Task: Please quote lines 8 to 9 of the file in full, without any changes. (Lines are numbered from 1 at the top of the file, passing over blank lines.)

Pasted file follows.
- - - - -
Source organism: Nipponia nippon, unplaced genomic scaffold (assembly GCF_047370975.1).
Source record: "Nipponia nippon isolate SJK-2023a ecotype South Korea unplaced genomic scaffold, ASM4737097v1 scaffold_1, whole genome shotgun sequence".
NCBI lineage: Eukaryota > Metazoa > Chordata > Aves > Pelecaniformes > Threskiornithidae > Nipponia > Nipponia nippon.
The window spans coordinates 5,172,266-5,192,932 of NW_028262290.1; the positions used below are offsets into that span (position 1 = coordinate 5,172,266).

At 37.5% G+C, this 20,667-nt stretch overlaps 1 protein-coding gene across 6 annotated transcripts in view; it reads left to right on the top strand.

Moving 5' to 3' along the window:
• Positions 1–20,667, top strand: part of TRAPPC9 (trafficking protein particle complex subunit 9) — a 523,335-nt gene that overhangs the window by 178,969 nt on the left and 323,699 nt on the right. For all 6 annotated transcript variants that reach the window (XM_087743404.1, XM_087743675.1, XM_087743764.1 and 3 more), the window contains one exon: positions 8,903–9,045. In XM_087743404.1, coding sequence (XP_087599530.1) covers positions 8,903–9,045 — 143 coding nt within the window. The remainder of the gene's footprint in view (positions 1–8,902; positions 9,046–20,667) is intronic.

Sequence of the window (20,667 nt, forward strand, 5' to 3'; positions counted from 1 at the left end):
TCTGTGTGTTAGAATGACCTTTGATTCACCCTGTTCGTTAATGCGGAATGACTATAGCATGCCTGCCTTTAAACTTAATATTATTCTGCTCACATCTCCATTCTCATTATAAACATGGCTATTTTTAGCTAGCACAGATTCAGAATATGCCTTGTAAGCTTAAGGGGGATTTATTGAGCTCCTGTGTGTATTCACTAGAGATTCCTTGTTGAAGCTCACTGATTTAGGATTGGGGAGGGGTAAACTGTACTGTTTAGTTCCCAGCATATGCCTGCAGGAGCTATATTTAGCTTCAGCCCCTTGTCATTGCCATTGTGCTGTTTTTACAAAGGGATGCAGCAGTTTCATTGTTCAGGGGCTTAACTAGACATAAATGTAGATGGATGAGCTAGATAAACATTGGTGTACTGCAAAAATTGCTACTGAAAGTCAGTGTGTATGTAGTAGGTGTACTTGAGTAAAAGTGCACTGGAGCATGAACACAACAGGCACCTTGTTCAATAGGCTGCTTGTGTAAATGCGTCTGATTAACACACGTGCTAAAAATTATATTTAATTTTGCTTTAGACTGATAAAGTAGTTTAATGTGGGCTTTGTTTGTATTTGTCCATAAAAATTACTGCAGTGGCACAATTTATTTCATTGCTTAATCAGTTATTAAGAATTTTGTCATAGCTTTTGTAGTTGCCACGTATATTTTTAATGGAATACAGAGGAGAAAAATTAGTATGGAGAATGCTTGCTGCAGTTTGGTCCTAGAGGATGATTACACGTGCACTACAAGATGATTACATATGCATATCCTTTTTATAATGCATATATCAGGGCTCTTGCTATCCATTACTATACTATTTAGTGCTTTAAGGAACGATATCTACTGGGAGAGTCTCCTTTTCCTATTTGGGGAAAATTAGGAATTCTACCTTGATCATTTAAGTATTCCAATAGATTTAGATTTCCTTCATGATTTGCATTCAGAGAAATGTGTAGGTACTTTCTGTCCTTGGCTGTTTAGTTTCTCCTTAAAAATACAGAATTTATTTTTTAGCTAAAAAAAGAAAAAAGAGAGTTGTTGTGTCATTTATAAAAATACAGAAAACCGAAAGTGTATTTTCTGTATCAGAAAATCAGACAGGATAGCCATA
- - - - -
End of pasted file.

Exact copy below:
Sequence of the window (20,667 nt, forward strand, 5' to 3'; positions counted from 1 at the left end):
TCTGTGTGTTAGAATGACCTTTGATTCACCCTGTTCGTTAATGCGGAATGACTATAGCATGCCTGCCTTTAAACTTAATATTATTCTGCTCACATCTCCATTCTCATTATAAACATGGCTATTTTTAGCTAGCACAGATTCAGAATATGCCTTGTAAGCTTAAGGGGGATTTATTGAGCTCCTGTGTGTATTCACTAGAGATTCCTTGTTGAAGCTCACTGATTTAGGATTGGGGAGGGGTAAACTGTACTGTTTAGTTCCCAGCATATGCCTGCAGGAGCTATATTTAGCTTCAGCCCCTTGTCATTGCCATTGTGCTGTTTTTACAAAGGGATGCAGCAGTTTCATTGTTCAGGGGCTTAACTAGACATAAATGTAGATGGATGAGCTAGATAAACATTGGTGTACTGCAAAAATTGCTACTGAAAGTCAGTGTGTATGTAGTAGGTGTACTTGAGTAAAAGTGCACTGGAGCATGAACACAACAGGCACCTTGTTCAATAGGCTGCTTGTGTAAATGCGTCTGATTAACACACGTGCTAAAAATTATATTTAATTTTGCTTTAGACTGATAAAGTAGTTTAATGTGGGCTTTGTTTGTATTTGTCCATAAAAATTACTGCAGTGGCACAATTTATTTCATTGCTTAATCAGTTATTAAGAATTTTGTCATAGCTTTTGTAGTTGCCACGTATATTTTTAATGGAATACAGAGGAGAAAAATTAGTATGGAGAATGCTTGCTGCAGTTTGGTCCTAGAGGATGATTACACGTGCACTACAAGATGATTACATATGCATATCCTTTTTATAATGCATATATCAGGGCTCTTGCTATCCATTACTATACTATTTAGTGCTTTAAGGAACGATATCTACTGGGAGAGTCTCCTTTTCCTATTTGGGGAAAATTAGGAATTCTACCTTGATCATTTAAGTATTCCAATAGATTTAGATTTCCTTCATGATTTGCATTCAGAGAAATGTGTAGGTACTTTCTGTCCTTGGCTGTTTAGTTTCTCCTTAAAAATACAGAATTTATTTTTTAGCTAAAAAAAGAAAAAAGAGAGTTGTTGTGTCATTTATAAAAATACAGAAAACCGAAAGTGTATTTTCTGTATCAGAAAATCAGACAGGATAGCCATA